December 28, 2021
If you are depressed you are living in the past. If you are anxious you are living in the future. If you are at peace you are living in the present. ~ Lao Tzu
The above quote from today’s calendar struck home for me. Depression indicates living in the past; anxiety is all about the future. Feeling peaceful means I’m living in the present.
Not surprisingly, since I believe in synchronicity, a Golden Age of Gaia forum member posted this morning about peace.
And my body had a message for me today, too. I was more uncomfortable than usual, fearful about what might be going on. Then I remembered that I can ask my body what message it wishes to deliver. I was rewarded with this:
You are trying too hard…to fit in with people…who are not your tribe. When I asked what (if anything) to do, body said, Be at peace. In addition, I got the impression that all will change, and all is changing, and peace is my only response, and the only response needed.
The only response is peace, to anything and anyone, everywhere.
That feels like an ecstatically fragrant rose of the most brilliant red hue bursting wildly into bloom smack in the center of my chest.
Peace can be easy while I’m alone, but requires a bit more conscious effort when with others.
I engaged in a little self-talk as I headed for the store: Leave anything controversial or bumpy to marinate in the car while mingling with what I consider the largely unaware / unawake populace of Santa Barbara.
Without analyzing it, I instinctively chose the most direct path to peace while around people who likely are “not my tribe.“ Just don’t talk.
I’m not aware of any lightworkers’ game plan that says I must launch into mask and vaccine diatribes at every opportunity. Lord knows I’ve been doing that practically every time I’ve gone out for almost two years.
Suddenly, today, it felt completely the opposite of helpful or necessary to even imagine such fraught conversations. Why should I attempt to thrust my opinions on anyone else?
Silence truly is golden.
Silence, in fact, was effortless. I didn’t have to catch myself before making tart comments to fellow customers about still having to wear masks. I asked one necessary question of one crewmember—what happened to the cereal bars? (Answer: we’re having a supply shortage)—and completed shopping with nary another word.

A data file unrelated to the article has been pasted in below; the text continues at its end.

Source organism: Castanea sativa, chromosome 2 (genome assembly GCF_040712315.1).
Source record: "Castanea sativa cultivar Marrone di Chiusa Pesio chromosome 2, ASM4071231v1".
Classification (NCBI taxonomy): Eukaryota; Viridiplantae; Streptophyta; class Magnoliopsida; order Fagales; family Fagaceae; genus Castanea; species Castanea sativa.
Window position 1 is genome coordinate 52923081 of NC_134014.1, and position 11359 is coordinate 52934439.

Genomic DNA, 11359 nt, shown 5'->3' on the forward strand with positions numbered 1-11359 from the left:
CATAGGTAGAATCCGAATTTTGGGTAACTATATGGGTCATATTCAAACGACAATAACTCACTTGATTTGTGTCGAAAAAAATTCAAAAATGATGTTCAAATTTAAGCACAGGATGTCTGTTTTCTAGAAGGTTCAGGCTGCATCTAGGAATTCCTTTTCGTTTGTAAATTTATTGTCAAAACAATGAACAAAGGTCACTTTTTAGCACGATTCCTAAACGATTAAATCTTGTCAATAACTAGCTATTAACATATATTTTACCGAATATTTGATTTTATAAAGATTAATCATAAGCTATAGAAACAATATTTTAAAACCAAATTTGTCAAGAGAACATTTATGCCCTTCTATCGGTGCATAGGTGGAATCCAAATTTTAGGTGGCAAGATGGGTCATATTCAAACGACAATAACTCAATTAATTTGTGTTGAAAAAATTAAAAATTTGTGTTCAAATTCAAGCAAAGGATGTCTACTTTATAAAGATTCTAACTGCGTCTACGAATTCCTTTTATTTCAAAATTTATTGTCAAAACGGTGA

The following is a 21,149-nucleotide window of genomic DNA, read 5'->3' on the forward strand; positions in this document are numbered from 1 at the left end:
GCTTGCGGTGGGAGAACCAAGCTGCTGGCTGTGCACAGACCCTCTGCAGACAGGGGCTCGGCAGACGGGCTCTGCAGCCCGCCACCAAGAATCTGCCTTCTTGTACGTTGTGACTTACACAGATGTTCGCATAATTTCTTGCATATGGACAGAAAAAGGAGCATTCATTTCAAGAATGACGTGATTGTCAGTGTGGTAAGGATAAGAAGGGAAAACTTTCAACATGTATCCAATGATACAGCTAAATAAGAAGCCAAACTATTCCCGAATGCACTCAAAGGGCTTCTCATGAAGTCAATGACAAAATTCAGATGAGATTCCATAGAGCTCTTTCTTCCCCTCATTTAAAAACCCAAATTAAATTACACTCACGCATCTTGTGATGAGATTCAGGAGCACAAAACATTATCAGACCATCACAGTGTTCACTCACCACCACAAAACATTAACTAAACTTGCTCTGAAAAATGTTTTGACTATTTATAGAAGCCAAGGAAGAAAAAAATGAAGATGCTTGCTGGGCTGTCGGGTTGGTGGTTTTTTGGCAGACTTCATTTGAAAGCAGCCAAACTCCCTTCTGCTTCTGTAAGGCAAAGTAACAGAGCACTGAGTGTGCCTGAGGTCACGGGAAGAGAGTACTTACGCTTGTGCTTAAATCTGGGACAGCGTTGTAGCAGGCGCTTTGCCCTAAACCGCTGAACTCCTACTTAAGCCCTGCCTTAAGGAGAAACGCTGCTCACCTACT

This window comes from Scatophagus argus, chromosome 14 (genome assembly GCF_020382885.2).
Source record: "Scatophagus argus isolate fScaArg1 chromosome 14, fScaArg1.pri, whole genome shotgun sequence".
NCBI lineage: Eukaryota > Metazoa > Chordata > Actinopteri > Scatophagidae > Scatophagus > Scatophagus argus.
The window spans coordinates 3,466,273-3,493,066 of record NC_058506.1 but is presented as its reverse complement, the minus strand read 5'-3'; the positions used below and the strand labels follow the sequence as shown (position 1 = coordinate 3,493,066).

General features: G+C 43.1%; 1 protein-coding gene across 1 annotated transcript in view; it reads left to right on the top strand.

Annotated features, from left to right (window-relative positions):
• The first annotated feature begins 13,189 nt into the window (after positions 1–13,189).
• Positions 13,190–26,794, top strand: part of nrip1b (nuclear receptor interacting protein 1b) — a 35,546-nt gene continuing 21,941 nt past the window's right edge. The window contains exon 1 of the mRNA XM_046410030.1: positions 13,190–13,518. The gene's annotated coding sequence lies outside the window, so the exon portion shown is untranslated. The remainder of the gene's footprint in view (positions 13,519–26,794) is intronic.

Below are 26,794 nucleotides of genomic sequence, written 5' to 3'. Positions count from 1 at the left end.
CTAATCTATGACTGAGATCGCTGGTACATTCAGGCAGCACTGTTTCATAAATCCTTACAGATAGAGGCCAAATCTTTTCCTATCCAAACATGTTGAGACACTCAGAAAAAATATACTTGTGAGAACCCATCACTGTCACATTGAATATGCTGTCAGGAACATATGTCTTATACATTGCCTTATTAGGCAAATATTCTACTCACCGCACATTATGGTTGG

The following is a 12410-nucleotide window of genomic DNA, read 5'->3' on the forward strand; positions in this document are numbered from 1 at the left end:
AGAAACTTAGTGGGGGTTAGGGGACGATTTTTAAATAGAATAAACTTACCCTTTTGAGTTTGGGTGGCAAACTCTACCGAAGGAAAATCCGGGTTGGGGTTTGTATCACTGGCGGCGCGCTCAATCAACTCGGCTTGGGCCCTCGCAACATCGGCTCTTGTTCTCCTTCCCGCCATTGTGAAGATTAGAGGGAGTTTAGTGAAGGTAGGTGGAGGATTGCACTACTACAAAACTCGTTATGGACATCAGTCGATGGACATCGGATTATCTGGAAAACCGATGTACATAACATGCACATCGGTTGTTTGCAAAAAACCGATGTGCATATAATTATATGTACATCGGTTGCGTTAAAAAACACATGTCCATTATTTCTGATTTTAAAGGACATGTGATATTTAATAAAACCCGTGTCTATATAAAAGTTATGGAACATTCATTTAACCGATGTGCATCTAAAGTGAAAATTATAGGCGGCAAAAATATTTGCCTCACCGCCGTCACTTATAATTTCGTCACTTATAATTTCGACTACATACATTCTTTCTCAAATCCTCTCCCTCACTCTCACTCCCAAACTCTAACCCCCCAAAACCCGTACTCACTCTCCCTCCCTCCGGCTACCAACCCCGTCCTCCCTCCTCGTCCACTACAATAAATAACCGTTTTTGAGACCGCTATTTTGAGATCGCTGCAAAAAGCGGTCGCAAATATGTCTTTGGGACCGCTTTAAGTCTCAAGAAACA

When I got to checkout, one of the guys who has been there for many years was behind the register. I smiled. He smiled. We exchanged pleasantries.
Another longtime employee came along with a bottle of disinfectant and a cloth and wiped down the credit card machine. I asked him how it’s going, how are his wife and children. All are good, he said.
Mundane conversations, ordinary and banal. But something was missing.
Anxiety. Discomfort. The overriding sensation of things not being right. Having to interact while wearing masks. Being on edge because some faintly hysterical person might start scolding and militantly tell me, with gestures, to pull the mask up over my nose.
That’s what was missing.
Can peace be so easy? Can it be more about refraining than engaging?
For nearly two years, I have felt subtly but continuously under some degree of attack. It’s often said that we are at war. An information war, a war of words, digital soldiers engaging in lightning-fast battles through the ethers of the Internet.
I think I’m ready to step out of my metaphorical combat boots, and stroll barefoot through a garden of peace.
This may be a mood. Or perhaps it’s the trough of a wave that we are doubtless riding, because something is in motion. I implicitly trust the last part of the message from my body. All will change, and all is changing.
It feels like it’s changing toward peace, at least at this moment, at least for me.
How delightful. The blooming garden is much more appealing than an old, smelly pair of combat boots.